First blog post (apparently)

Not quite sure yet whether I’m going to start a blog, be interested in continuing a blog, or whether this website is the best forum for all my random scholarly thoughts.  Until I figure this out, I will keep this picture posted from my trip to Berlin’s Reichstag last year, and see if that solidifies my feelings about a blog. If anyone has any suggestions or comments about blogging, I’d love to hear them!

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8 thoughts on “First blog post (apparently)

  1. Blog from the heart about issues you feel passionate about! The more connected you are to what you’re writing, the better! It becomes relatable to your audience. Have fun with it! It’s like a public diary entry to some degree. You’d be great with all your knowledge, humour and travel experiences.
    Xo

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    • Thanks Kels! Yes, you’re absolutely right. I will focus on my passions and ensure it’s always interesting (at least to me!). Watch this space! And thanks for the input xo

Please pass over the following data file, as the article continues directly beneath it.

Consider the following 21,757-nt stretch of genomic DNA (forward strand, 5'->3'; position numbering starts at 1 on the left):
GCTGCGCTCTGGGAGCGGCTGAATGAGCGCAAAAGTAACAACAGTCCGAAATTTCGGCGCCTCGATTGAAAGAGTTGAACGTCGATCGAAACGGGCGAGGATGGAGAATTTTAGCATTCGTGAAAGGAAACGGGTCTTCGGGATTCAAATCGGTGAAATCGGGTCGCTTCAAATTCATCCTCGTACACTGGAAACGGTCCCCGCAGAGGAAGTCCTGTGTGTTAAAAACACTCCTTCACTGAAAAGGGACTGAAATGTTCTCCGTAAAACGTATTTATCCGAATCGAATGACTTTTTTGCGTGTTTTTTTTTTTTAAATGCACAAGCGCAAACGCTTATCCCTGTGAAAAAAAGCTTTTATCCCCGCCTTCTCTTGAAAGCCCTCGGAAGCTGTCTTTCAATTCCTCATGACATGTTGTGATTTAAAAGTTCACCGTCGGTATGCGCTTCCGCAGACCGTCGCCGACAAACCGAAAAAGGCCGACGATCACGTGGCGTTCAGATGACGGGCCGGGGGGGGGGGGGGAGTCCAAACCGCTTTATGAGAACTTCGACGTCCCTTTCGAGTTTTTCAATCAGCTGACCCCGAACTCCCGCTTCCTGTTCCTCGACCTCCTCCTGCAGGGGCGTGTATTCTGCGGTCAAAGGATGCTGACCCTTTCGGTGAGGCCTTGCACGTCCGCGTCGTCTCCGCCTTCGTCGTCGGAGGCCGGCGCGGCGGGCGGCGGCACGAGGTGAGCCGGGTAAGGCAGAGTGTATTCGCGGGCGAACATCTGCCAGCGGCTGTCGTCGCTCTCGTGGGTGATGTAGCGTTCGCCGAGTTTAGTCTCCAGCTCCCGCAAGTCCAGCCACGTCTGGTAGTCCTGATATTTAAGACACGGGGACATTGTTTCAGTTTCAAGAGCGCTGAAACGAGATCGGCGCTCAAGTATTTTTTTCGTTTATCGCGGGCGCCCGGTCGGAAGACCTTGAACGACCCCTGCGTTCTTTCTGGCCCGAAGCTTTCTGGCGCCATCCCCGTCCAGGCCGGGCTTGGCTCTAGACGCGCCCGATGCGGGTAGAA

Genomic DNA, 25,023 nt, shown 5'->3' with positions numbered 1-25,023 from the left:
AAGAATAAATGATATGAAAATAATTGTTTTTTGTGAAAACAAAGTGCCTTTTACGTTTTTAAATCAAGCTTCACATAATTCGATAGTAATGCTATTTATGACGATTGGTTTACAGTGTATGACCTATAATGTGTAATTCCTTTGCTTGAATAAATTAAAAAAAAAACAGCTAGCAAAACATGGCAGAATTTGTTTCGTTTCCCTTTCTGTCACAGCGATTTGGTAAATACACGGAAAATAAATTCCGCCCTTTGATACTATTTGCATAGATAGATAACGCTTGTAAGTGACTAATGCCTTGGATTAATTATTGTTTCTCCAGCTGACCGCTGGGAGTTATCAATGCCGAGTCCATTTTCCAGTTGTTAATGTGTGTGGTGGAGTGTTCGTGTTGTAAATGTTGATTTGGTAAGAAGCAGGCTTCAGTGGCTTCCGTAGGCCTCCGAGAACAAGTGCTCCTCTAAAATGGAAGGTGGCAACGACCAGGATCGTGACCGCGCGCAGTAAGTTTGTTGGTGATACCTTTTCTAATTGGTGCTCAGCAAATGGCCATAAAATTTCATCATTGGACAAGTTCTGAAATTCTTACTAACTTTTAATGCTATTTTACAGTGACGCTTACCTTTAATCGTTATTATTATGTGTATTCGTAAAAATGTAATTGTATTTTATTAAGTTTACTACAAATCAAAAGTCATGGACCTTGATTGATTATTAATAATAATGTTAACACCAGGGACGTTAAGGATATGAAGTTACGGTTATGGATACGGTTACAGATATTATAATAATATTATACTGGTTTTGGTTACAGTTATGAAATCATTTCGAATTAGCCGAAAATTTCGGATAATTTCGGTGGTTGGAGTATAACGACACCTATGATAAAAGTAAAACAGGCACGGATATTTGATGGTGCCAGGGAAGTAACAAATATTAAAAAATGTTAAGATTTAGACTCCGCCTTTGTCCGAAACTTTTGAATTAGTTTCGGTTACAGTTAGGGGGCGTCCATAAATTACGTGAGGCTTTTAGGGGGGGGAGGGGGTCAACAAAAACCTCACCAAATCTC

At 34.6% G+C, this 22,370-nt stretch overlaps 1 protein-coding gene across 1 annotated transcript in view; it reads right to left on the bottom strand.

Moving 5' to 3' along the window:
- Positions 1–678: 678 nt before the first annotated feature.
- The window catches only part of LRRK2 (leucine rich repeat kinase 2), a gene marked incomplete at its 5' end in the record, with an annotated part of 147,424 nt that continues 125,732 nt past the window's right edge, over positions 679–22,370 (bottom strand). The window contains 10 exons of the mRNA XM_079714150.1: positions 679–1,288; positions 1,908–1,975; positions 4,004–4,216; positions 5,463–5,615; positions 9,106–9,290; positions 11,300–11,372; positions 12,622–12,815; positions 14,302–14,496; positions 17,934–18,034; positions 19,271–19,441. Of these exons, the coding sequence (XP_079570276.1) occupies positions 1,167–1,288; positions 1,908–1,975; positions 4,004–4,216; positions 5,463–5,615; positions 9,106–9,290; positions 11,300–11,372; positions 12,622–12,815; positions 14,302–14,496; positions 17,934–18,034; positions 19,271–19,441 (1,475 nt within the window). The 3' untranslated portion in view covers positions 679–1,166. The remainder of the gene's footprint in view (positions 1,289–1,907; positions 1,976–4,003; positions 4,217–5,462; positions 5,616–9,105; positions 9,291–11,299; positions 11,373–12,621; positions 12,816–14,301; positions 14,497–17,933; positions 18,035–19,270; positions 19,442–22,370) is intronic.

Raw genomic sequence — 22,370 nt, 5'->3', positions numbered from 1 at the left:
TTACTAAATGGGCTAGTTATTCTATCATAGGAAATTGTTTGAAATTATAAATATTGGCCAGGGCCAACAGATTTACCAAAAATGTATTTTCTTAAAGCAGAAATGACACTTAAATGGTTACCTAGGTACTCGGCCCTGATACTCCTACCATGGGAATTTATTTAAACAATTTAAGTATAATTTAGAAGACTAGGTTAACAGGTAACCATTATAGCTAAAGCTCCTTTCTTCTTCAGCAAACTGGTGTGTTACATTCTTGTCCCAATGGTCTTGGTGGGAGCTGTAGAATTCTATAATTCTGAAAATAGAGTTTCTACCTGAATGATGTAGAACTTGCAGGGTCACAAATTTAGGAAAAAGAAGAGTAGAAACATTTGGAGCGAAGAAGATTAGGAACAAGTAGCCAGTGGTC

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  2. Given the thrust of this website–which is well laid out, professional, and wonderfully informative–it might be interesting to blog about your “behind the scenes” experiences. This could give you some nice scope to play with, writing about topics ranging from how you’re tackling things right now to your experiences getting things published or applying to conferences, to what working in the archives is like to your thoughts on current events from the point of view of your work. It’d be a great read for other historians (particularly other young scholars) as well as start dialogues with colleagues who experience similar situations!

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    • Thanks, Jane! Yes, the junior scholar “behind the scenes” approach would likely be an excellent way to get my feet wet in the world of blogging. I’ve been thinking of strategies to make sure blogging doesn’t become a time-consuming monster (which, I suspect it does become if one doesn’t have some limitations or focus). So, while I might keep the theme fairly open to include such awesome ideas as “behind the scenes” (good tip, babe), I’m also thinking of having a word limit, along with a fortnightly deadline! Ha! Good way to keep myself on track and concise, right? I’ll keep you updated as I begin this process. Maybe you could be my first guest blog? Chat soon xox